Sort by

Keep the Payroll Tax Holiday Until Unemployment Falls

Ilana Novick

Extending the partial payroll tax holiday was not part of President Obama's most recent fiscal cliff offer, delivered this week, and that needs to change. Sure it was supposed to be temporary, but given the cut's sucess and the economy's still fragile state, an extension would be beneficial to small business owners and millions of middle class families whose taxes have gone down as a result.

Since the payroll tax holiday was instated two years ago, workers have been paying a rate of 4.2%. Without an extension, in 2013, the rate is set to rise back to 6.2% on the first $113,700 in wages. 

The original point of the payroll tax holiday was to stimulate consumer spending and aid middle-income households. For the most part, it has done just that. As the New York Times reported back in September, analysts believe the expiration of the tax cut could shave as much as a percentage point off economic output in 2013, and cost the economy as many as one million jobs. The Tax Policy Center maintains that these cuts contribute to economic growth because households that receive it tend to spend the money rather than save it. While the White House has indicated it might like to see a payroll tax cut extension as part of a fiscal cliff deal, it apparently has chosen to not take up this fight. 

Even the Heritage Foundation’s J. D. Foster thinks an extension would be a good idea: arguing that “Obama and Congress both need to hear this alarm clock, wake up, and get busy avoiding a payroll tax hike insult to the middle class’s injuries of stagnant wages and high unemployment.”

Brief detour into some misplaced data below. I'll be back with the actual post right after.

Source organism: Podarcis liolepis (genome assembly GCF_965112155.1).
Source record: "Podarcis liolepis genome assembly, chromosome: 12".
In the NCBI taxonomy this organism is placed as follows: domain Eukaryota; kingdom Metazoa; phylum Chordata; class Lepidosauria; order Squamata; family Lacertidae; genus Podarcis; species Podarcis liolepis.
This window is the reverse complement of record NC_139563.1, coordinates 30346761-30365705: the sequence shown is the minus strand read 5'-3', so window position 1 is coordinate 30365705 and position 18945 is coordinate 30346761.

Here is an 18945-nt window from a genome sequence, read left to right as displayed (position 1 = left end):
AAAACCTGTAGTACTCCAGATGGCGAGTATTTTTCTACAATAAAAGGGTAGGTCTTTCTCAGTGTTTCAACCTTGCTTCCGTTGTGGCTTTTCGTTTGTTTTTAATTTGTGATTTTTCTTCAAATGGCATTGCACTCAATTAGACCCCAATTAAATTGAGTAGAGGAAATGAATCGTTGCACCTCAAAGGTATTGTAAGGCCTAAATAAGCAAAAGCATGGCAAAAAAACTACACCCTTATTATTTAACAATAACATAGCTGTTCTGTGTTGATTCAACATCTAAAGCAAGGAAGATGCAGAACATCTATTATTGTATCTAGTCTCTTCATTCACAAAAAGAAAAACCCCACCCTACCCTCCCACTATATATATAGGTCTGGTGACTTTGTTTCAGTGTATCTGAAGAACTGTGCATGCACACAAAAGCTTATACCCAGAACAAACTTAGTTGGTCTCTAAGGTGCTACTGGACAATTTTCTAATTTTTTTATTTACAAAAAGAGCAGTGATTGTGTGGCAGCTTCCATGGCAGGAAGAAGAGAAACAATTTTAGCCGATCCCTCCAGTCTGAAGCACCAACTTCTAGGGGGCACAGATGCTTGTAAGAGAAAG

Still, Republicans have been obsessed with "paying" for the payroll tax extension by cutting government spending in other areas, including a pay freeze for federal employees and raising some Medicare premiums. Their argument has been that Congress needs the money as it struggles with vast deficits. These measures, however, would have canceled out the stimulative effects of the payroll tax holiday. 

Meanwhile, some liberal Democrats don't like the payroll tax holiday because it drains resources from the Social Security trust fund and worsens the long-term financial challenges facing that program. 

But nothing could be worse for Social Security's health than continued long-term unemployment, which decreases payroll tax revenue for the obvious reason that future people are on payrolls. So we stand by the idea that Robert H. Frank has previously argued here:“This payroll tax holiday should remain in effect for as long as unemployment remains above 7 percent.”

That's a level that will not likely be reached until some time next year. Until then, the middle class needs the support.